MAT244-2014F > MAT244 Math--Lectures

Table 9.3.1 on page 523 of the textbook

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**Sarah Dunning**:

Can someone explain how you get the following?

Linear system Type -> Locally Linear System Type

Proper Node or Improper Node -> Node or Spiral Point

Center -> Center or Spiral Point

**Victor Ivrii**:

We don't give you a proof but there is a reasoning: linear system behaviour depend on eigenvalues;

1) we need to distinguish the case of two real disjoint eigenvalues and two complex conjugate ones. This corresponds to positive and negative discriminant and discriminant equal $0$ is a threshold. For linear system it means a proper or improper node but non-linear terms can "shift" it to a node or a spiral point. Still if eigenvalues are $>0$ system will be unstable, and if they $<0$ stable.

2) for complex conjugate eigenvalues we need to distinguish those with real part $<0$ (stable spiral point), $0$ (center) and $>0$ unstable spiral point and on-linear terms can "shift" the center to stable or unstable spiral.

Example

\begin{equation*}

\left\{

\begin{aligned}

&x'= -y + \varepsilon x (x^2+y^2),\\

&y'= x+ \varepsilon y(x^2+y^2)

\end{aligned}

\right.

\end{equation*}

As $varepsilon=0$ we have a linear system with a center, for $\varepsilon \lessgtr 0$ we have unstable/stable spiral point but near origin it is collapsing/expanding very slowly and looks rather like a center (but still is not a center).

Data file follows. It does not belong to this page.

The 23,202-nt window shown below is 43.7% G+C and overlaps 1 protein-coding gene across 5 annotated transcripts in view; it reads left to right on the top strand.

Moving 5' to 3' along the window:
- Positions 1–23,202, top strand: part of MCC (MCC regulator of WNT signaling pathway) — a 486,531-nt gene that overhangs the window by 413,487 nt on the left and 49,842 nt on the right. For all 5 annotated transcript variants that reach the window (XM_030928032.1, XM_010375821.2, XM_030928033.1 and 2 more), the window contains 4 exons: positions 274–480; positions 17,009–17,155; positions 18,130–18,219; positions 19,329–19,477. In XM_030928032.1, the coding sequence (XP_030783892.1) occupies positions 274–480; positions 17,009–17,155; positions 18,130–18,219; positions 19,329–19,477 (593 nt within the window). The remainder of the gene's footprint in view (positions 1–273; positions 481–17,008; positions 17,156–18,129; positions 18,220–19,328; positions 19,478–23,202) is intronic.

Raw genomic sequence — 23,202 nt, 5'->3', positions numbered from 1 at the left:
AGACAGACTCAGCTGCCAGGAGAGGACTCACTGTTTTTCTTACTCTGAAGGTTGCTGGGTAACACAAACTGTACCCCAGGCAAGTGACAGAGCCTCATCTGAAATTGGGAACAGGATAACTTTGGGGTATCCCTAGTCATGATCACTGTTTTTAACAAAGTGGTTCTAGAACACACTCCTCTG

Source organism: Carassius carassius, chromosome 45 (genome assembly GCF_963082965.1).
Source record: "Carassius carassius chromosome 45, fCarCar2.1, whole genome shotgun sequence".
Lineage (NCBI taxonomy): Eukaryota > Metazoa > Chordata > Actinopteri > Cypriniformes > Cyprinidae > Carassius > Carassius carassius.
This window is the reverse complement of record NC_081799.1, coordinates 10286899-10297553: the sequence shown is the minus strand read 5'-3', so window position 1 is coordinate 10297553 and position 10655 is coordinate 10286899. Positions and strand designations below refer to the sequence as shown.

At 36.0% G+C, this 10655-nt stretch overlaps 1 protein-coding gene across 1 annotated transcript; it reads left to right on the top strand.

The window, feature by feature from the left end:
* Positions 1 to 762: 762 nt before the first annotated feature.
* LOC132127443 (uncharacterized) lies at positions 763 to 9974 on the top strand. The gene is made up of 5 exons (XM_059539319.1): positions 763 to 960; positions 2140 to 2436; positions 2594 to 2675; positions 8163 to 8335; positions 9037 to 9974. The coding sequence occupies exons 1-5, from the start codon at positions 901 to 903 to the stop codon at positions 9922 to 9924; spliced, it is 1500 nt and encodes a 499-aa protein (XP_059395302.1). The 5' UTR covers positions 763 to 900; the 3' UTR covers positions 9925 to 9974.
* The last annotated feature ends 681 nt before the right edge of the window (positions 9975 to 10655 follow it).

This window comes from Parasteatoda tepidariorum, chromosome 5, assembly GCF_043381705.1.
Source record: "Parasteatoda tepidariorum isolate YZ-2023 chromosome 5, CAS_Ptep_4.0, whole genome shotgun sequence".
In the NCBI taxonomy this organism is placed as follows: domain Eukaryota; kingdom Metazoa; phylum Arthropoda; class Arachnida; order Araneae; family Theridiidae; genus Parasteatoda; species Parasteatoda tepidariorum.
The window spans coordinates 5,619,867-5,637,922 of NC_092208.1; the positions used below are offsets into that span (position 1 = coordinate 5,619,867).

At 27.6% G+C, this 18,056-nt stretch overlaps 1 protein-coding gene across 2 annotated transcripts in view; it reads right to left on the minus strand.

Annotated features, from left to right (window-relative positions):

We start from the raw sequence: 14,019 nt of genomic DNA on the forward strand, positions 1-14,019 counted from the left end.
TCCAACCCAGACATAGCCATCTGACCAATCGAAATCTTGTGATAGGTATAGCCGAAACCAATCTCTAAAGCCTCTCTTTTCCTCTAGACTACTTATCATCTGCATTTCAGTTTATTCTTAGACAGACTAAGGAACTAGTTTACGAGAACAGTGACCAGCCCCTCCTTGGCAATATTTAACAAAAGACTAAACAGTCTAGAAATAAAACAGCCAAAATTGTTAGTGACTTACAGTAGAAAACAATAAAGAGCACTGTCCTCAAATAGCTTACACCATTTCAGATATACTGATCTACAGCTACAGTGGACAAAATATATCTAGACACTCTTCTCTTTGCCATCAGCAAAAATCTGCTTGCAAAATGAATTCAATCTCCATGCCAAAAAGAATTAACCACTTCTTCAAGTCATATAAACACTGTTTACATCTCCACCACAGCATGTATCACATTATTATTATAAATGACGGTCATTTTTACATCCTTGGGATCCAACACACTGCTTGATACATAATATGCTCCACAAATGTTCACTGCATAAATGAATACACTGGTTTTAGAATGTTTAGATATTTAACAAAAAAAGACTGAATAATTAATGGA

This works for general systems, for integrable center remains a center.

**Sarah Dunning**:

For proper node or improper node -> node or spiral point how can you shift to get a spiral point? I thought spiral points were for complex eigenvalues. And you can't have only one eigenvalue in the complex case, so how do complex eigenvalues fall under this case?

**Victor Ivrii**:

--- Quote from: Sarah Dunning on November 30, 2014, 09:09:06 AM ---For proper node or improper node -> node or spiral point how can you shift to get a spiral point? I thought spiral points were for complex eigenvalues. And you can't have only one eigenvalue in the complex case, so how do complex eigenvalues fall under this case?

--- End quote ---

Consider system $x'=f(x,y)$, $y'=g(x,y)$. If $f,g\in C^2$ (twice continuously differentiable, this requirement could be weakened significantly, then rather simple arguments show that node remains a node and its type (PN or IN) is preserved. But if $f,g\in C^1$ (once continuously differentiable) this is no longer true.

Example

\begin{equation}\begin{aligned}

&x'=-x-yf( r),\\

&y'=-y+xf( r)

\end{aligned}\label{K}\end{equation}

with $f(r ) = 1/\ln(r )$ where $\theta, r$ are polar coordinates. Linearized system at $0$ has PN but (\ref{K}) has a spiral point.

Indeed, in polar coordinates (\ref{K}) becomes

\begin{equation}\begin{aligned}

&r'=-r,\\

&\theta'=f(r)

\end{aligned}\label{L}\end{equation}

and then $r=e^{c-t}$, $\theta'=1/(c-t)$ and $\theta =-\ln (t-c) +c_2$ so it makes an infinite number of rotations around $0$ as $t\to +\infty$ (but this rotation slows down).

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